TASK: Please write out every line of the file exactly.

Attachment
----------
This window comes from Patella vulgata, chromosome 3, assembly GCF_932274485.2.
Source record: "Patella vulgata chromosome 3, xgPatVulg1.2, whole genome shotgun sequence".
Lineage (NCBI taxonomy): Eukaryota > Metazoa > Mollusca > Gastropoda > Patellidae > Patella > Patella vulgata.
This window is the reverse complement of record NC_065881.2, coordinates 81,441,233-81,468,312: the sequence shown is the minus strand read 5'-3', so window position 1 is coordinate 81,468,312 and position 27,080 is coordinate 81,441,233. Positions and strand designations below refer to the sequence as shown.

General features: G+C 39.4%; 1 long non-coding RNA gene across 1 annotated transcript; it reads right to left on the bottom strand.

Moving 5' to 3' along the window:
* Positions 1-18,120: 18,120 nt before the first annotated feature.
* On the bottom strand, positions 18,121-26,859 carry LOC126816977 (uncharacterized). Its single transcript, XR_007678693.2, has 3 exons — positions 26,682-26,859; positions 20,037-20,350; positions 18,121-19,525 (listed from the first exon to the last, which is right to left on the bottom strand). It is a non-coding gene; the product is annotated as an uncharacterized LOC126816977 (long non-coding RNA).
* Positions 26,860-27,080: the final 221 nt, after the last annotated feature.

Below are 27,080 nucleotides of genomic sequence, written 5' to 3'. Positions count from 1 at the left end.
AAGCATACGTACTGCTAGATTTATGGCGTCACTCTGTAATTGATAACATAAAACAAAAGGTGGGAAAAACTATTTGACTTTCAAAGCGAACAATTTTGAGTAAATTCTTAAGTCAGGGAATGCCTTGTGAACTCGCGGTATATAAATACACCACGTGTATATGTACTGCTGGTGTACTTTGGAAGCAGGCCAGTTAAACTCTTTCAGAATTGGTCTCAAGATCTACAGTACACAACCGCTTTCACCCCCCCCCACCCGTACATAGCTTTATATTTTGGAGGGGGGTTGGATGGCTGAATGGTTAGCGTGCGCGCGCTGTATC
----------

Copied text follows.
This window comes from Patella vulgata, chromosome 3, assembly GCF_932274485.2.
Source record: "Patella vulgata chromosome 3, xgPatVulg1.2, whole genome shotgun sequence".
Lineage (NCBI taxonomy): Eukaryota > Metazoa > Mollusca > Gastropoda > Patellidae > Patella > Patella vulgata.
This window is the reverse complement of record NC_065881.2, coordinates 81,441,233-81,468,312: the sequence shown is the minus strand read 5'-3', so window position 1 is coordinate 81,468,312 and position 27,080 is coordinate 81,441,233. Positions and strand designations below refer to the sequence as shown.

General features: G+C 39.4%; 1 long non-coding RNA gene across 1 annotated transcript; it reads right to left on the bottom strand.

Moving 5' to 3' along the window:
* Positions 1-18,120: 18,120 nt before the first annotated feature.
* On the bottom strand, positions 18,121-26,859 carry LOC126816977 (uncharacterized). Its single transcript, XR_007678693.2, has 3 exons — positions 26,682-26,859; positions 20,037-20,350; positions 18,121-19,525 (listed from the first exon to the last, which is right to left on the bottom strand). It is a non-coding gene; the product is annotated as an uncharacterized LOC126816977 (long non-coding RNA).
* Positions 26,860-27,080: the final 221 nt, after the last annotated feature.

Below are 27,080 nucleotides of genomic sequence, written 5' to 3'. Positions count from 1 at the left end.
AAGCATACGTACTGCTAGATTTATGGCGTCACTCTGTAATTGATAACATAAAACAAAAGGTGGGAAAAACTATTTGACTTTCAAAGCGAACAATTTTGAGTAAATTCTTAAGTCAGGGAATGCCTTGTGAACTCGCGGTATATAAATACACCACGTGTATATGTACTGCTGGTGTACTTTGGAAGCAGGCCAGTTAAACTCTTTCAGAATTGGTCTCAAGATCTACAGTACACAACCGCTTTCACCCCCCCCCACCCGTACATAGCTTTATATTTTGGAGGGGGGTTGGATGGCTGAATGGTTAGCGTGCGCGCGCTGTATC